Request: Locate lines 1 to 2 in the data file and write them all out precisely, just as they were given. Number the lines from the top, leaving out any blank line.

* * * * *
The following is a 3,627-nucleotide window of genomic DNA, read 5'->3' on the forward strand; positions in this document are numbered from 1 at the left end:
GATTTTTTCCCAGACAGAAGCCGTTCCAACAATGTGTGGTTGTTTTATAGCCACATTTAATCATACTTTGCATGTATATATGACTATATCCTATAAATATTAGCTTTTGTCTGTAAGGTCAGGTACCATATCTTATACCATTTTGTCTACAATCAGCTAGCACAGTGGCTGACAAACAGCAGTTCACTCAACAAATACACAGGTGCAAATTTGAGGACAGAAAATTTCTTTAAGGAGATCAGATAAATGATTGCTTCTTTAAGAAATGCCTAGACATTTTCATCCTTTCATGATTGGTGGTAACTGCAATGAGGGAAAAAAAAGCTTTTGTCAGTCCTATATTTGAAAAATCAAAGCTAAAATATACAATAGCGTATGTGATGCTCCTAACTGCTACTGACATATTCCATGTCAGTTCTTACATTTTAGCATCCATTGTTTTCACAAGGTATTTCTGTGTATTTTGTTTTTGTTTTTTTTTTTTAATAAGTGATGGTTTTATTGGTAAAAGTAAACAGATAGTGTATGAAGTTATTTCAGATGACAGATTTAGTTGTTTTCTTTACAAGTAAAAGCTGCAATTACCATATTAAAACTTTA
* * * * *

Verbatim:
The following is a 3,627-nucleotide window of genomic DNA, read 5'->3' on the forward strand; positions in this document are numbered from 1 at the left end:
GATTTTTTCCCAGACAGAAGCCGTTCCAACAATGTGTGGTTGTTTTATAGCCACATTTAATCATACTTTGCATGTATATATGACTATATCCTATAAATATTAGCTTTTGTCTGTAAGGTCAGGTACCATATCTTATACCATTTTGTCTACAATCAGCTAGCACAGTGGCTGACAAACAGCAGTTCACTCAACAAATACACAGGTGCAAATTTGAGGACAGAAAATTTCTTTAAGGAGATCAGATAAATGATTGCTTCTTTAAGAAATGCCTAGACATTTTCATCCTTTCATGATTGGTGGTAACTGCAATGAGGGAAAAAAAAGCTTTTGTCAGTCCTATATTTGAAAAATCAAAGCTAAAATATACAATAGCGTATGTGATGCTCCTAACTGCTACTGACATATTCCATGTCAGTTCTTACATTTTAGCATCCATTGTTTTCACAAGGTATTTCTGTGTATTTTGTTTTTGTTTTTTTTTTTTAATAAGTGATGGTTTTATTGGTAAAAGTAAACAGATAGTGTATGAAGTTATTTCAGATGACAGATTTAGTTGTTTTCTTTACAAGTAAAAGCTGCAATTACCATATTAAAACTTTA